Working more?

By Alan Earls

Meta Group report finds evidence of longer work hours, sharply increased IT spending.

Spending on information technology (IT) by U.S. business organizations, as a percentage of gross revenues, increased 8.7% in 2000, compared to a 3.4% increase in 1999, according to a recent study by Stamford, Conn.-based Meta Group.

Companies are investing in a wide range of technologies. "As business becomes more reliant on the Internet, efficient file servers and fast networks are becoming critical elements of success," notes Howard Rubin, META Group research fellow and author of the report.

Worldwide, the report's finding indicate that the IT work year is significantly longer than in years past. Working hours per year for the IT professional increased substantially in 2000, up 36% from the prior year in the U.S. and up 30% in non-U.S. companies. The average IT professional in the U.S. works 2,157 hours per year. The average IT professional outside the U.S. works 2,138 hours per year.

The report goes on to talk about compensation. Compensation in the U.S. is up 6.6% this year, compared to 6.4% in 1999, with the greatest increase in network-associated areas such as Inter/Intranet specialists and network analysts/architects. India and many non-U.S. countries lag far behind in compensating IT professionals, although compensation levels among non-U.S. countries is up slightly over last year. For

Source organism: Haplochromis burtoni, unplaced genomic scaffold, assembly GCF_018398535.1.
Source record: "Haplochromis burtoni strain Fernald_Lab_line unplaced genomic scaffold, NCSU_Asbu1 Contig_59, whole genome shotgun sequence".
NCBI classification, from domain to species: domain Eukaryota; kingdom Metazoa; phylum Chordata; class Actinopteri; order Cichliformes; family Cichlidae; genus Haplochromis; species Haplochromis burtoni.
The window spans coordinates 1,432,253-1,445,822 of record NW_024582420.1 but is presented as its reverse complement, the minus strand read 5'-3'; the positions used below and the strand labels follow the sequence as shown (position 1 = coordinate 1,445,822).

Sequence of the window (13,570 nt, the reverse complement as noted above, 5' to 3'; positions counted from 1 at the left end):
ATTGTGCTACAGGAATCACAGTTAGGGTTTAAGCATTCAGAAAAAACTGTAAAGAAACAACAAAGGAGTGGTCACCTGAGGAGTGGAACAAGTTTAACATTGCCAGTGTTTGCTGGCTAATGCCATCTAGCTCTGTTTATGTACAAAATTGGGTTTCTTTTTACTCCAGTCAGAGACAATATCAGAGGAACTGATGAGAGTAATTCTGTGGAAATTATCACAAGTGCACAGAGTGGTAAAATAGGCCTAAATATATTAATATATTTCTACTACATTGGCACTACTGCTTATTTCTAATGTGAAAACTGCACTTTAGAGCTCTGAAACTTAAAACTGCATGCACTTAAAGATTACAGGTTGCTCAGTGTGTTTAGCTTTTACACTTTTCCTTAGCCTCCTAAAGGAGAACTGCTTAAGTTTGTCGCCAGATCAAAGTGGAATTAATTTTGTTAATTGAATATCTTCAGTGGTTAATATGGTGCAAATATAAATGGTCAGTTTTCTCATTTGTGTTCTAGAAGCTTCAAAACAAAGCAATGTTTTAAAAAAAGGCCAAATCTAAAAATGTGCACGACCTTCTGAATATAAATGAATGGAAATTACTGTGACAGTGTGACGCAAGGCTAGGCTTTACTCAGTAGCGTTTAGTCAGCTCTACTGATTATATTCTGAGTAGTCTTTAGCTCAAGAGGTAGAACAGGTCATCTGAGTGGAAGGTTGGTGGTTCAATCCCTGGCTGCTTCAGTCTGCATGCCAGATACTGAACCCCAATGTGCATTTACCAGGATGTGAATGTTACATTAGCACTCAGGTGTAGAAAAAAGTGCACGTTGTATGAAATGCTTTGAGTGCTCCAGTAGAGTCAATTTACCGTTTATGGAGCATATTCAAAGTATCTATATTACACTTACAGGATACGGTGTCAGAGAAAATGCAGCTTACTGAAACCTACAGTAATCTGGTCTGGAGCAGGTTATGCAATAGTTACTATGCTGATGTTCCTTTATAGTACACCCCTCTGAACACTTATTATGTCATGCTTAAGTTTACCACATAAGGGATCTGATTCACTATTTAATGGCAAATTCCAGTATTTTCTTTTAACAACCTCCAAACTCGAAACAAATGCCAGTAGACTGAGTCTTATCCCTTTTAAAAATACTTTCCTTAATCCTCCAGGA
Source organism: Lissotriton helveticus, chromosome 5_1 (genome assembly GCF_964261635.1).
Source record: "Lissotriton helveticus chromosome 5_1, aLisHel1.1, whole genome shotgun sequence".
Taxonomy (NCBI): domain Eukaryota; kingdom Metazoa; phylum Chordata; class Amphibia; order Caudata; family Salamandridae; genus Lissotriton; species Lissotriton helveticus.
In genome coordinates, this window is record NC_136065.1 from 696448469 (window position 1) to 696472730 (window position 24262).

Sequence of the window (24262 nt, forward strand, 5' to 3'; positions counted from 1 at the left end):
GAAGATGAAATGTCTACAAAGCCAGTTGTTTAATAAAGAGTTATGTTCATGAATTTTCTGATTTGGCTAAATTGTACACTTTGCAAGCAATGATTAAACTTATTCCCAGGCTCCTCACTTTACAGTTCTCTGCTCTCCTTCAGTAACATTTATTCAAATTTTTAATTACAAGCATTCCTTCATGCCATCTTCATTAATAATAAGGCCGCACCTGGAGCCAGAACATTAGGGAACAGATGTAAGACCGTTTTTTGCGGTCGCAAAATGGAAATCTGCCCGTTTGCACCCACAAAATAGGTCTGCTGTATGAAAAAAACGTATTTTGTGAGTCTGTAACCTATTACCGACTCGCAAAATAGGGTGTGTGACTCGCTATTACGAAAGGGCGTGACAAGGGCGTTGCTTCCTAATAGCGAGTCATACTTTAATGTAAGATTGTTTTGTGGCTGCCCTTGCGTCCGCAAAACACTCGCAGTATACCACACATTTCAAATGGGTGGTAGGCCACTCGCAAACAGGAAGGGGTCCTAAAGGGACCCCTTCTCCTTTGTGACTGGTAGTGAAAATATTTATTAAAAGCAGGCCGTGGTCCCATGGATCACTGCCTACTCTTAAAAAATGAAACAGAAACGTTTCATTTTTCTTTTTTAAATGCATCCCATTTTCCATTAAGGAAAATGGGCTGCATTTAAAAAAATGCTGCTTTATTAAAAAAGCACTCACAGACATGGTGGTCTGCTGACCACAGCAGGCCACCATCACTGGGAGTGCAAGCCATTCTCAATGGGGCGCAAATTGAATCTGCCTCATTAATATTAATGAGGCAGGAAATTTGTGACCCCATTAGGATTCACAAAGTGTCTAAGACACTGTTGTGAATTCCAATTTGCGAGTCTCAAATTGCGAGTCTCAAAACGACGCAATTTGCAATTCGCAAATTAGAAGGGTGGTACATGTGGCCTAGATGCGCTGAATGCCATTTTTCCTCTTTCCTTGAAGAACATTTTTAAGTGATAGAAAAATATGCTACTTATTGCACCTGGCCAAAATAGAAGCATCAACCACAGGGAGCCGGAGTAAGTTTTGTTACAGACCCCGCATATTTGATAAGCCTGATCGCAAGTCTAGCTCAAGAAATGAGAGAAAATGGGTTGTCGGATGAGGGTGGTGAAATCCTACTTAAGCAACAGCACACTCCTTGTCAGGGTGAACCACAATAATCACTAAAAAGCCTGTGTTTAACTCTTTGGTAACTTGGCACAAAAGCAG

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an equivalent salary of one U.S. professional, an organization could hire 9.1 professionals in India. Switzerland, however, has the world's highest IT salaries. Compensation among IT employees in Switzerland is 18% higher this year than U.S. IT salaries, but down from 36% in 1999.

IT staff turnover rates also showed an increase in both the U.S. and worldwide. The rate in the U.S. jumped to 11.4% this year, up from 8.4% in 1999. Turnover at non-U.S. companies rose 12.6%, from 9% in 1999. The highest turnover rates were reported by organizations in India (16%), China and Switzerland (14%), the U.S., and Canada (10%).

Additional resources:

About the author: Alan Earls is a freelance writer in Franklin, Mass.


This was first published in February 2001

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